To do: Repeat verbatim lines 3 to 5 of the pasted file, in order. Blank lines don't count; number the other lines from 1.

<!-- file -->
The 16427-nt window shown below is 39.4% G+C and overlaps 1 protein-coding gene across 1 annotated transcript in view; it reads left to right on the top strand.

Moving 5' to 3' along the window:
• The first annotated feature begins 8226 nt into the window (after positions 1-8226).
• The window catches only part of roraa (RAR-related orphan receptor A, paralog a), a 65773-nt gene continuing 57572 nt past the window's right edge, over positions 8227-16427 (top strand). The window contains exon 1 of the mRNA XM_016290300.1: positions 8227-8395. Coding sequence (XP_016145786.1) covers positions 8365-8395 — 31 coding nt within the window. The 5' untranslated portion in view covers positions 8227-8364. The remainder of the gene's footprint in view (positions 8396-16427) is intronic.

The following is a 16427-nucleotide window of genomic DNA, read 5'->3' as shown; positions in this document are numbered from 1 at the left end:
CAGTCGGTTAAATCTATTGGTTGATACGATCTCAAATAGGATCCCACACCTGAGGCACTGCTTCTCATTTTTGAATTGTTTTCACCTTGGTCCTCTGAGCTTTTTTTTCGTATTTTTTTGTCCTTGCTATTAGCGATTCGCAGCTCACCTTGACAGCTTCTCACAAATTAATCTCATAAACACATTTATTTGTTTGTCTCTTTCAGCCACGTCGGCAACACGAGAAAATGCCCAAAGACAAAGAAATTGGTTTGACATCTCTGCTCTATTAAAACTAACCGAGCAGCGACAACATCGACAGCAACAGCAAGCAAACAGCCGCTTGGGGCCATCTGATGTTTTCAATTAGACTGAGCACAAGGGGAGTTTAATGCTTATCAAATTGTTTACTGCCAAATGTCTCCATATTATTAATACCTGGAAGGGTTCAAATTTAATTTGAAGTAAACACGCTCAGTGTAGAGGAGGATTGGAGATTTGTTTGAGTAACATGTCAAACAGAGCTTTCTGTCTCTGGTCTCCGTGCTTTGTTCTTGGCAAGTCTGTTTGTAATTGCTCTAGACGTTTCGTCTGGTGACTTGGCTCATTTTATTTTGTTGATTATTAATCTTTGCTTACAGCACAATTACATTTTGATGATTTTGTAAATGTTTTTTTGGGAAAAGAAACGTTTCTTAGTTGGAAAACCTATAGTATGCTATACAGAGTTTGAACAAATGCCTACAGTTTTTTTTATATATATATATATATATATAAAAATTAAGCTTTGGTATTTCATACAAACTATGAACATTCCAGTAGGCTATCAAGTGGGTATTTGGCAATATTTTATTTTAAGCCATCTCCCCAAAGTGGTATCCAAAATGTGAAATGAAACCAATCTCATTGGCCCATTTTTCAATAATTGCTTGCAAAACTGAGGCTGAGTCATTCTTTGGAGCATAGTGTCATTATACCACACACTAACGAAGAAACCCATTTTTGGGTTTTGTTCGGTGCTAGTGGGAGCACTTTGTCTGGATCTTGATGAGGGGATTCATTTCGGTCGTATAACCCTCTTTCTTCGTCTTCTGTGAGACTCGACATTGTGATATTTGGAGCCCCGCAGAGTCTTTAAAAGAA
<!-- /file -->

• The first annotated feature begins 8226 nt into the window (after positions 1-8226).
• The window catches only part of roraa (RAR-related orphan receptor A, paralog a), a 65773-nt gene continuing 57572 nt past the window's right edge, over positions 8227-16427 (top strand). The window contains exon 1 of the mRNA XM_016290300.1: positions 8227-8395. Coding sequence (XP_016145786.1) covers positions 8365-8395 — 31 coding nt within the window. The 5' untranslated portion in view covers positions 8227-8364. The remainder of the gene's footprint in view (positions 8396-16427) is intronic.

The following is a 16427-nucleotide window of genomic DNA, read 5'->3' as shown; positions in this document are numbered from 1 at the left end: